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Dining While Black

Let me tell you a little bit about myself.

I’m an Oak Park, IL kid at heart. I spent my youth afoot the same streets as Hemingway, my memories stained with images of Frank Lloyd Wright’s iconoclastic geometry. I am by the very nature of my beating heart drawn to where the arts, design, style, and rebellion intersect.

I am a traveler. I’ve held residence on two continents. I’ve been left breathless by the staggering beauty of our land from the unconquered swamps of Florida to the untouchable peaks of the cascades. I’ve left a piece of my heart in over 40 countries on this big blue dot adrift a cluster of stars.

I say this to you not to articulate my status, but to set the mood.

I was returning home from a business trip and decided to take a detour and visit our neighbors to the north, Milwaukee. It was a spectacular summer day in the middle west. A late spring afternoon void of clouds, mosquitos, and any single care in the world. I sauntered through the historic 3rd ward below the steel spine, and underneath the brick backbone that anchors this classic American city. A city built on work, sacrifice, and optimism. This neighborhood was rebuilt from the ashes of the great fire of 1892. The old ways of building had to be reimagined, radicalized, and reinvented.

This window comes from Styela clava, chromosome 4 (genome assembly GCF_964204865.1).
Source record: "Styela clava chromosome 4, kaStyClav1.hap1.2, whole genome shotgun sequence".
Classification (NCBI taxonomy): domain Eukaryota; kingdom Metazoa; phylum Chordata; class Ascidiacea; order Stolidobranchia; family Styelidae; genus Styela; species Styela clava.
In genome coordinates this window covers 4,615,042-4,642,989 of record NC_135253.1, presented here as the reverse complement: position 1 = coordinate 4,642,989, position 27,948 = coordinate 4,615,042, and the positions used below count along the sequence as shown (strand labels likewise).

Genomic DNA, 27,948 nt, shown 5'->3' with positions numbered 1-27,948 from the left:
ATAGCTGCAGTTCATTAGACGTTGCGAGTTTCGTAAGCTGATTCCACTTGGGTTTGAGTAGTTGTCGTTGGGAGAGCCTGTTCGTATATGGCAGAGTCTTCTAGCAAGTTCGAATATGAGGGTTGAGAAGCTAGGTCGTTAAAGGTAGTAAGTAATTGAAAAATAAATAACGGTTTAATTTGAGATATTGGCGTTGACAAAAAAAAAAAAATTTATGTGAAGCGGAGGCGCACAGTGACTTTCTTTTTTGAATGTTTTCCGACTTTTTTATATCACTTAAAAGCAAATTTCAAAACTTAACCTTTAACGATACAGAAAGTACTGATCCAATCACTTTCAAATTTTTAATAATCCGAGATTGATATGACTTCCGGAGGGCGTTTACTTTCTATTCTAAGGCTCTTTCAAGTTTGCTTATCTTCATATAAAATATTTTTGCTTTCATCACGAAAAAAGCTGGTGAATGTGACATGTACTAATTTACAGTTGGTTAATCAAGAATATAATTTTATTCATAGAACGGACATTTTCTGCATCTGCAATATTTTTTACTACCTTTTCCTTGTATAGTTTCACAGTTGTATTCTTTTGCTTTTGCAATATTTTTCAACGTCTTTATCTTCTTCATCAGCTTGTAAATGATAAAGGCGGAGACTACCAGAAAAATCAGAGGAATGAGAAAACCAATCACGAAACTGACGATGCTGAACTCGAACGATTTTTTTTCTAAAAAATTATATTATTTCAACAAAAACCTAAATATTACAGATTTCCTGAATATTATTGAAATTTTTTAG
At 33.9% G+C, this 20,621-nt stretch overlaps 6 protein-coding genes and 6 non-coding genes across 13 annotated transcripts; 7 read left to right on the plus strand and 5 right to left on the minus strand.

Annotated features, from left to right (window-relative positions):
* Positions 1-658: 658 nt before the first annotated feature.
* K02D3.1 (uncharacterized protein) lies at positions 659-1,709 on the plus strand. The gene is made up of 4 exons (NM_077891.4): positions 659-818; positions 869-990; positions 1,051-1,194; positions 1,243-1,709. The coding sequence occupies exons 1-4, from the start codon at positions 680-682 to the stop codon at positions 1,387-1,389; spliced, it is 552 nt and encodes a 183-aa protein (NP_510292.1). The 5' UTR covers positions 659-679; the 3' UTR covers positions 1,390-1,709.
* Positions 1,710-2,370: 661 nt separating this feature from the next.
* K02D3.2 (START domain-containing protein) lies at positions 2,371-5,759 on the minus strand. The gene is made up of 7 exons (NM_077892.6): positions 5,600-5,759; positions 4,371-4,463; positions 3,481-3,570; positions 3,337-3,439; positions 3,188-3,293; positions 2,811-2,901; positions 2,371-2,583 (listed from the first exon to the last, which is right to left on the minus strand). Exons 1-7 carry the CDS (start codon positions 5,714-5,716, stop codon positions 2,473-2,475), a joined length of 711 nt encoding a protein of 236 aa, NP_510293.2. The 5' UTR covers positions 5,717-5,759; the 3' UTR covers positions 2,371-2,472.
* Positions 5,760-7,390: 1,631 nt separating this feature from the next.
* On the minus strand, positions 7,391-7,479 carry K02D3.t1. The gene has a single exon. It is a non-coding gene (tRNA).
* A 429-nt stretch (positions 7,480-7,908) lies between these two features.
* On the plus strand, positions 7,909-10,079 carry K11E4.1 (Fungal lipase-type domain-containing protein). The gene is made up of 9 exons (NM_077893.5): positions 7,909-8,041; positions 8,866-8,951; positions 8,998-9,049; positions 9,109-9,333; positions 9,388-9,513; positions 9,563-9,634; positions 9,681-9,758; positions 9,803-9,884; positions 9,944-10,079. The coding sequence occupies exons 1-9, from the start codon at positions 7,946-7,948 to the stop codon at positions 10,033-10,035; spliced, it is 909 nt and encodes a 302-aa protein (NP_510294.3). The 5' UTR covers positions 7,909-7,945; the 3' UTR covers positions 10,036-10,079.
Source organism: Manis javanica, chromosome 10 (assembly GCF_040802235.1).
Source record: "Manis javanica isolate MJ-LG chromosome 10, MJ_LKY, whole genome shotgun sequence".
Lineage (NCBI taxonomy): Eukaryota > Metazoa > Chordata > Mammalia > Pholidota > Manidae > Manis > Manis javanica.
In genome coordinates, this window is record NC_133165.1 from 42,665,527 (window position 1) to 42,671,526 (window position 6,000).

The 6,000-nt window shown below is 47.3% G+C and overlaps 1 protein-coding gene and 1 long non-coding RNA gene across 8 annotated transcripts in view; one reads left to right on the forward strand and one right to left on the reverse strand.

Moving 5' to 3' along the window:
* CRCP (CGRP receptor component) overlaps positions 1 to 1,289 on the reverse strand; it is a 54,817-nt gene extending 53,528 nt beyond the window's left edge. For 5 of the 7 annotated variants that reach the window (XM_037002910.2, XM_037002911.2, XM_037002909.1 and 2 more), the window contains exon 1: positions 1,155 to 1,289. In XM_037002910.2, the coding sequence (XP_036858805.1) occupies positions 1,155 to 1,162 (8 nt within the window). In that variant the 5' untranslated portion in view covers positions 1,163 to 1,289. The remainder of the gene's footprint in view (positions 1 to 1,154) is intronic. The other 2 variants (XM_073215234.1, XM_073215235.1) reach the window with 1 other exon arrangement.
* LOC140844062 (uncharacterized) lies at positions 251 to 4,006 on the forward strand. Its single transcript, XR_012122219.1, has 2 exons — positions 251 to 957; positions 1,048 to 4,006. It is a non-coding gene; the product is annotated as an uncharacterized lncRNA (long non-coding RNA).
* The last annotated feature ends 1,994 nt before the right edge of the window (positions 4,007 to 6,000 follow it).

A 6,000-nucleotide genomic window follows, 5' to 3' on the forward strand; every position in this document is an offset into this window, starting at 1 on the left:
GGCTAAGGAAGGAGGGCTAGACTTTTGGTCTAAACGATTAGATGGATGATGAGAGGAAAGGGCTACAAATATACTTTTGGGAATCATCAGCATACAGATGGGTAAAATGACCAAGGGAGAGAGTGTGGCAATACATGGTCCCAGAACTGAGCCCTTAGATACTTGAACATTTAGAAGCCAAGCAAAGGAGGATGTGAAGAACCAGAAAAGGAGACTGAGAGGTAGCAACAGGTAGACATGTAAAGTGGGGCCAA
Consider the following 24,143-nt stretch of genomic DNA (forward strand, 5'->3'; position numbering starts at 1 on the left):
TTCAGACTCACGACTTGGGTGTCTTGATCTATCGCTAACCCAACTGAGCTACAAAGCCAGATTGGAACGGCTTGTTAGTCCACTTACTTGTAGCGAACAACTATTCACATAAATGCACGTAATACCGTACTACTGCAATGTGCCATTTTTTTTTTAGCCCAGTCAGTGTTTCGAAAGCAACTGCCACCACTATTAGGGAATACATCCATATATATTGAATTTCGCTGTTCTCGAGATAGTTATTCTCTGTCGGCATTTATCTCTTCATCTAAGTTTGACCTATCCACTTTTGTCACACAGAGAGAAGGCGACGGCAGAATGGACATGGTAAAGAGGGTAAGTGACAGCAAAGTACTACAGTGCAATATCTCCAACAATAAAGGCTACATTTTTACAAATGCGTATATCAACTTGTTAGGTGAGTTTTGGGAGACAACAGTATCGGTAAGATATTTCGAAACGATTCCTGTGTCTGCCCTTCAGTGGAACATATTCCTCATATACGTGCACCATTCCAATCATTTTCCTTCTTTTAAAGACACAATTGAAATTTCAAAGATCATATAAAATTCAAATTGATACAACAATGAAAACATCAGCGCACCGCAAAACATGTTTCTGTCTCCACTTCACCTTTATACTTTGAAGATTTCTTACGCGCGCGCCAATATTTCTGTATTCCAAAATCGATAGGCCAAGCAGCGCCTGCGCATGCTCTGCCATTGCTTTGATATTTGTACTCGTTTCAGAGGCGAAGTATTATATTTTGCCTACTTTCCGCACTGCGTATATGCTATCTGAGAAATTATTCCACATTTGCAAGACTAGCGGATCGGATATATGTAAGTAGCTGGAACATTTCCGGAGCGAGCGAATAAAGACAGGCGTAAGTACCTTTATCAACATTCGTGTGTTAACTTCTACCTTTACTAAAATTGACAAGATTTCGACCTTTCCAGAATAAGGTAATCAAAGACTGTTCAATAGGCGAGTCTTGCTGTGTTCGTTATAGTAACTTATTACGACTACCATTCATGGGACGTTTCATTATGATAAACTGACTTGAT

In the spirit of rebirth, I pressed on to the Milwaukee Art Museum. In this postmodern fantasy dreamt by Santiago Calatrava I perused through the musings of the Dutch Masters, Warhol, new and old ideas all under one roof clamoring for an introspective eye. After a few hours at the museum, I began the trek back to Chicago to meet my wife for dinner, buzzing in a state of euphoria as the tangerine sun set red over the horizon.

Needless to say, I was feeling good. Real good as we approached the door at Parlor Pizza Bar. We requested a seat outside and were directed towards the patio by the host. As we proceeded, we were greeted by security for what I assumed to be a standard ID check to assure that we were of legal age. And before I could even withdraw my wallet from my pocket, the security guard uttered those paralyzingly familiar words, “I can’t let you in here with those pants.” As I was wearing a pair of wool pants, I was naturally flummoxed. “Why?,” I retorted. “Because they’re too street.”

I was at the same time mystified, saddened, embarrassed, and enraged to find that a pizza parlor featuring a sports bar and a patio had a dress code. There it was emblazoned across the door, “Business casual, no baggy clothes, no athletic attire.” My wife and I walked outside of the building to view the other patrons. There they were in yoga pants, baggy cargo shorts, flip flops, and backwards baseball caps. There was only one difference between them, my wife, and I. Ancestry.

Today, we are in need of a fire. Living in a post-modern, nearly post-Obama America, we are nowhere near the post-racial fantasy of our father’s generation. Through my travels, I’ve learned that the essence of our humanity is boundless, irrepressible, and universal. Though our customs may differ, our hearts and desires beat as one.

America is our home, and it is worth fighting for. We are new and old ideas under one roof constantly clamoring for an introspective eye waiting to be reimagined, radicalized, and reinvented. I beg all of you to take a second look.